Damselflies are an important part of the food web in Utah, providing food for various animals like birds, lizards, frogs, and fish. 

Their presence can help control pests like mosquitos and other insects, making them an important part of any ecosystem.

While they are fragile-looking creatures, they are also important pollinators, helping to spread pollen from one plant to another.

These beautiful creatures on our list of the types of flies in Utah should be cherished and respected for their vital role in nature.

12. Black Blow Fly

Black Blow Fly
by treegrow is licensed under CC BY 2.0

The Black Blow Fly (Phormia Regina) is a species of fly found in Utah. It has a black body and wings and typically grows between 5 and 8 millimeters long.

The Black Blow Fly is an important part of the Utah ecosystem as it breaks down dead organic matter, making nutrients available to other species. 

It is also an important food source for fish, birds, and other insects, such as spiders.

Despite its beneficial role in the environment, it can become a nuisance when it enters homes and buildings, laying eggs on moist organic material like spoiled food.

Removing the moisture and food source and controlling the population with insecticides can help reduce the infestation.

13. Caddisfly

by Judy Gallagher is licensed under CC BY 2.0

Caddisflies are a type of insect that can be found throughout Utah.

There are many different caddisfly species, all of which have unique characteristics and behaviors.

Caddisflies are typically small to medium-sized and can vary in color from brown, gray, green, or yellow. 

They are types of flies in Utah that are generally active during the day and often rest on vegetation.

Caddisflies feed on various aquatic organisms, including algae, mollusks, and worms.

Coupled with that, they are an important part of the aquatic food chain and help keep aquatic ecosystems healthy.

If you look closely near Utah’s streams, rivers, ponds, or lakes, you might spot some of these interesting insects!

14. Cimbicid Sawfly

Cimbicid Sawfly
by Jamie McMillan is licensed under CC BY-NC-SA 2.0

There are several types of flies in Utah that you may not know about; one is the Cimbicid Sawfly.

This species is typically found on oaks, ashes, and sycamores, and they feed on the leaves of these trees.

The female Cimbicid Sawfly can lay up to 50 eggs per season, usually located under the tree’s bark. 

When they hatch, the larvae feed on the foliage until they mature and form adult flies. They are brownish, with a dark stripe down the center of their body.

The Cimbicid Sawfly is an important part of the Utah ecosystem as they help control plant disease spread. 

These flies also provide food for other organisms, such as spiders, birds, and insects.

Controlling the population of these types of pests helps to keep our environment healthy and balanced.

These flies are beneficial because they help keep our forests healthy and free from harmful pests.

15. Common Oblique Syrphid Fly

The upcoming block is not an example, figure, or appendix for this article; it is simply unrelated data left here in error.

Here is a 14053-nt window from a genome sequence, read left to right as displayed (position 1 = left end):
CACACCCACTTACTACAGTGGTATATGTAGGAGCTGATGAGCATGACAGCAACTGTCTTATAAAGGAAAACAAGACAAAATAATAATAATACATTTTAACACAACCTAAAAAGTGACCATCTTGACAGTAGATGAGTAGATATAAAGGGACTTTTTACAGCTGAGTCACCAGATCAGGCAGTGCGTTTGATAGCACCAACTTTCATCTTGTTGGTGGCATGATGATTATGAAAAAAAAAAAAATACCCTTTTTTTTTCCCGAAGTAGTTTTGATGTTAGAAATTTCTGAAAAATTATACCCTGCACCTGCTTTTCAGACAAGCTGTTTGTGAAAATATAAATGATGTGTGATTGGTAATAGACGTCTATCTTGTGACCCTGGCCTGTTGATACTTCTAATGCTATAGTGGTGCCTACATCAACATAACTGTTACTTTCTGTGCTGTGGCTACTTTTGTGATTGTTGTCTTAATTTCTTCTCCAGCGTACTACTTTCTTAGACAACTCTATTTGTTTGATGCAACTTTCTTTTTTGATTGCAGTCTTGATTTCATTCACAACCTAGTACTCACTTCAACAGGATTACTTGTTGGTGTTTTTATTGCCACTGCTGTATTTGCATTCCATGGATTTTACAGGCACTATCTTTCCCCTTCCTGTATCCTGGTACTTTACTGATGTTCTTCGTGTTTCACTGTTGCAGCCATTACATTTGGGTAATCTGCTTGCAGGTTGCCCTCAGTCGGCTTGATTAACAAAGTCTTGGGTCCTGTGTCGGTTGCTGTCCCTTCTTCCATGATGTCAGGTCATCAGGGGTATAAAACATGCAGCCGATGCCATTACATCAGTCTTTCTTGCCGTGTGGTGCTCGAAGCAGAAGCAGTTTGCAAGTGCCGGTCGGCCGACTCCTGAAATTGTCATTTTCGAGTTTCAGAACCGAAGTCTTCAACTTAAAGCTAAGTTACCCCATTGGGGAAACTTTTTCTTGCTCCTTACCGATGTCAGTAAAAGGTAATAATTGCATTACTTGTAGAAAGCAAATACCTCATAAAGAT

Common Oblique Syrphid Fly
by milesizz is licensed under CC BY-NC-ND 2.0

The Common Oblique Syrphid Fly is a type of fly found in Utah.

This fly is small, with a wingspan of about 5-7 millimeters and a body length of about 3-4 millimeters.

It can range in color from yellowish-brown to dark brown and is marked with a distinctive pattern of light yellow stripes on the abdomen.

It is mainly active during the daytime and can often be seen flying or hovering around flowers.

This fly feeds on pollen and nectar and is an important pollinator of many plants in Utah.

It also preys on other small insects, such as aphids, making it an important beneficial insect in the garden. 

The Common Oblique Syrphid Fly can be found in most habitats in Utah, including meadows, woods, fields, and gardens.

With its small size and delicate features, this fly, on our list of the types of flies in Utah, is a favorite among those who appreciate the beauty of nature.

16. Filter Fly

Filter Fly
by treegrow is licensed under CC BY 2.0

The Filter Fly is a common type of fly found in Utah. This species is unique because it has been known to filter out pollutants from the air and water.

The Filter Fly has a black body with a white stripe running down its back, and its wings have a light orange tint. 

This species is known to be quite docile and prefers to stay near lakes, streams, ponds, and other bodies of water.

The Filter Fly is a beneficial insect as it helps to cleanse the environment by removing harmful pollutants from the air and water.

It is an important part of Utah’s ecosystem, helping keep the environment healthy and safe.

17. Leaf Miner Fly

Leaf Miner Fly
by Judy Gallagher is licensed under CC BY 2.0

Leaf Miner Flies are small insects found throughout Utah.

They get their name because they feed on the leaves of various trees and plants, creating a network of tunnels, or “mines,” in the process.

Leaf Miner Flies are generally black and have yellowish-brown stripes on their wings. 

Depending on the species, they can range from 1/2 inch to over an inch long.

Leaf Miner Flies can benefit the environment since they help control harmful pests. Do not forget that they are also types of flies in Utah! 

However, they can also cause damage to plants, so it is important to keep an eye out for them if you live in or visit Utah.

Control methods include removing affected leaves, using insecticidal soap sprays, and introducing natural predators such as ladybugs.

18. Whitefly

by gailhampshire is licensed under CC BY 2.0

Whiteflies are not excluded from our list of the different types of flies in Utah. They are tiny, sap-sucking insects found in many parts of Utah.

They feed on the underside of the leaves of plants, causing them to turn yellow and weaken.

Some species of whiteflies can even spread plant diseases, making them a pest in agricultural fields.